THERE is only one way to be a specialist in any particular branch of photographic work. Be sure you have the qualifications and then use them.

Advertising doesn't make you a specialist. It only tells of your claims of special ability along some one line and if you don't have that special ability you can't very well capitalize it.

The subject of this sketch, Mr. A. T. Bridgman, is one of our Canadian brothers who is a real specialist. In the early part of his career he dropped into Edmonton, the capital of Alberta, just ahead of a real-estate boom in that city.

And at about the same time he decided that his fondness for little children would make it worth while for him to specialize in child portraiture.

So he advertised and created a photographic boom on his own his work was appreciated and business came to him naturally because he pleased his customers. He had gathered an organization about him, each member of which was also a lover of children. So it was possible for him to develop a larger field which he did by opening a second studio in Vancouver.

The Edmonton studio was finally sold to the manager and Mr. Bridgman now contents himself with the business which he can personally supervise, and this is growing larger every year.

When asked what advice he would give to one who wished to specialize in child portraiture, Mr. Bridgman suggested that the first requirement, aside from one's own love for children and a study of the psychology of the child, is to choose helpers who are also fond of children. Every employee should be interested in child portraiture.

It is to such a happy choice of assistants that Mr. Bridgman attributes the fact that children cry when they leave his studio, not when they come into it. And when you can lay claim to this distinction you can feel quite sure that you are a specialist, at least in the handling of children.

Mr. Bridgman lays particular emphasis on expression and believes that the most successful pictures are made by a superior knowledge of children rather than a superior knowledge of photography. Without this familiarity with the little tots one cannot get the spontaneous action and the typical smile which Mother loves so well and which she is willing to pay for in photographs.

He uses a great variety of small furniture, most of which is made to his own design. He finds this a great attraction to the little sitters who appreciate the fact that here everything is built to a scale that fits the child. Posing is much more simple than when large furniture is used and this fact alone is responsible for many a happy smile that would otherwise be difficult to secure.

You must get the child's point of view in order to understand children. In this matter of furniture alone, suppose you were required to sit upon chairs that you had to climb into, and eat from a table on a level with your head. That's what a small child must do and that's why they are happy when you give them surroundings that fit them.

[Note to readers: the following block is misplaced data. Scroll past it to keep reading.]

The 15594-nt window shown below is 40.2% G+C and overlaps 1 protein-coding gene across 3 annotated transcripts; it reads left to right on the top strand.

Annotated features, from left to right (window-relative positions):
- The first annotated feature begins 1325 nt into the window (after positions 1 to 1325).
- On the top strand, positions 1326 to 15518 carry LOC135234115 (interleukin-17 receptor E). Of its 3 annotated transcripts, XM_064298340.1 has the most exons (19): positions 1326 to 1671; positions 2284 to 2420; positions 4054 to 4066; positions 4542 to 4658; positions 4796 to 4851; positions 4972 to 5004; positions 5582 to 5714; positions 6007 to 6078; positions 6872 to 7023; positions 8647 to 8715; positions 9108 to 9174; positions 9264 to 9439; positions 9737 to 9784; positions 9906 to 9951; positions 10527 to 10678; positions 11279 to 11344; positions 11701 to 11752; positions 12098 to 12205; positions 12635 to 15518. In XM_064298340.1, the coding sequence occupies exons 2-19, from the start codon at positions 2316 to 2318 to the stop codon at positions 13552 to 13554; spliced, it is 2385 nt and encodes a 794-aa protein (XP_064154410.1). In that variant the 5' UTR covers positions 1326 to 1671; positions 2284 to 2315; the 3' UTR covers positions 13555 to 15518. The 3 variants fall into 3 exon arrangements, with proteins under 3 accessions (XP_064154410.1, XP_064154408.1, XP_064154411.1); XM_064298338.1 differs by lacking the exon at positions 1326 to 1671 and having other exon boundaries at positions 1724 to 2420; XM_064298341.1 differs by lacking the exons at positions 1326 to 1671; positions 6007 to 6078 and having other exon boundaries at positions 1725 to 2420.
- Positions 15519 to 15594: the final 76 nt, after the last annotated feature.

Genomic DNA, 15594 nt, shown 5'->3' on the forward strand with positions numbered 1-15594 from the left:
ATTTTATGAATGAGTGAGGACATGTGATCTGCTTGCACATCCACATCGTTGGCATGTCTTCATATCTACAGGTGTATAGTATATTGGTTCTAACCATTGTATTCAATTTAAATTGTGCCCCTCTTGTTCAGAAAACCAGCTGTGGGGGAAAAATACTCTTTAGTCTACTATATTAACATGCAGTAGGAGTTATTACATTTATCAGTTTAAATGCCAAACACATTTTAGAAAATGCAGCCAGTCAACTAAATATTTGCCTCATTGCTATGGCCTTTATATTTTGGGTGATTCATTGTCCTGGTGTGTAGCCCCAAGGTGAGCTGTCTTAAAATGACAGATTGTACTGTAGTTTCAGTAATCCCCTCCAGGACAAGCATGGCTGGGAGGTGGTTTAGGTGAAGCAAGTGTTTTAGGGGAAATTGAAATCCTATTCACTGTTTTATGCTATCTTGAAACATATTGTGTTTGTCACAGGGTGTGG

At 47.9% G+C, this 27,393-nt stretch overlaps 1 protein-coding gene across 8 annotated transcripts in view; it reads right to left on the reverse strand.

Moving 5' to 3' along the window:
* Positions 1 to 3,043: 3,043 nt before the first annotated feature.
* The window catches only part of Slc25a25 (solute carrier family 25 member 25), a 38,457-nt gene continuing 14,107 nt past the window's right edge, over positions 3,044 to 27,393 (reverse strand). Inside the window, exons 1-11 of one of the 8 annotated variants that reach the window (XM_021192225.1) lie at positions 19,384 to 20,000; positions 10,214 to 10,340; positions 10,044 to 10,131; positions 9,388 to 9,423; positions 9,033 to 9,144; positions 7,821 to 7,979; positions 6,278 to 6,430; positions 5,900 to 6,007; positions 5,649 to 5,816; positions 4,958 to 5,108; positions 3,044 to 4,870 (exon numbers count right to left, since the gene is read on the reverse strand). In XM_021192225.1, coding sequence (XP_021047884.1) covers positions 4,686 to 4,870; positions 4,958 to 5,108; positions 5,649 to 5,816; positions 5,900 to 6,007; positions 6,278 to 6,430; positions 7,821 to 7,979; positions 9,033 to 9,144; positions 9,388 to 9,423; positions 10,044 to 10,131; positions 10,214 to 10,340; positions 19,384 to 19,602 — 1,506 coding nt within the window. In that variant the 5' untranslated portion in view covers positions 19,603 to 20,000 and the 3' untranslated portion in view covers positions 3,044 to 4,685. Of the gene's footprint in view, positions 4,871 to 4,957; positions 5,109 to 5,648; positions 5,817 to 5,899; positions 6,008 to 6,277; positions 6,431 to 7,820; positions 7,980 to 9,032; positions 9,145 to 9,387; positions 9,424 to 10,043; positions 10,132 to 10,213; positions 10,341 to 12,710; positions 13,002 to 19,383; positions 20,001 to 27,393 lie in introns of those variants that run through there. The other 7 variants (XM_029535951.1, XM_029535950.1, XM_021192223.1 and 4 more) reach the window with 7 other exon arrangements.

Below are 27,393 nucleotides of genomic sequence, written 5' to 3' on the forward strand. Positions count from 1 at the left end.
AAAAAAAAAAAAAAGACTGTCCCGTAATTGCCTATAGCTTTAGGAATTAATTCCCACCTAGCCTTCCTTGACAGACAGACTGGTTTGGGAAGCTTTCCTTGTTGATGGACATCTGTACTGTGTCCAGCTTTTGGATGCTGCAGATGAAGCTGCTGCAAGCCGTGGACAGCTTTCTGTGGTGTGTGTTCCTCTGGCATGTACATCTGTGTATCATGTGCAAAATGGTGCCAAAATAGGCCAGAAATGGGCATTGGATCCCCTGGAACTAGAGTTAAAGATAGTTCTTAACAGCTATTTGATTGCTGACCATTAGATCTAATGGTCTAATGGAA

The actual obtaining of a good child expression is a matter of study, preferably away from the studio, Mr. Bridgman advises. One must practice the different stunts that please children and this can be done anywhere among children.

It is best not to practice in the studio because it takes up time and often annoys the child. Of course the stunts that you have found by practice to be most amusing to the majority of children may fall flat with others. But if your repertoire is varied some one good stunt will get the expression you want.

Mr. Bridgman has a very broad gauge service policy which requires that his customers be pleased regardless of trouble or expense. Some photographers may think this policy impractical but he finds it works to his advantage.

He selects the negatives that he thinks will produce the best results and finishes them complete, even to the mounting or enclosure of prints in folders. These he shows as proofs, in addition to the regular proofs from other good negatives.

And if proofs are not satisfactory he makes re-sittings as cheerfully as if only ordinary proofs had been shown. "Something of a gamble," you may say. But Mr. Bridgman has been successful and that is proof of the pudding.

Portrait Films, Artura Paper and Eastman Tested Chemicals form the list of finishing room materials that Mr. Bridgman has found most satisfactory after many years of experimenting.

A good line for a commercial photographer's advertising: "It's no trouble at all to avail yourself of the facilities of the Blank Photographic Co. We are as close to you as your telephone."

Portrait Film Negative, Artura Print By A. T. Bridgman Vancouver, B. C.

Portrait Film Negative, Artura Print By A. T. Bridgman Vancouver, B. C.

Portrait Film Negative, Artura Print By A. T. Bridgman Vancouver, B. C.

Portrait Film Negative, Artura Print By A. T. Bridgman Vancouver, B. C.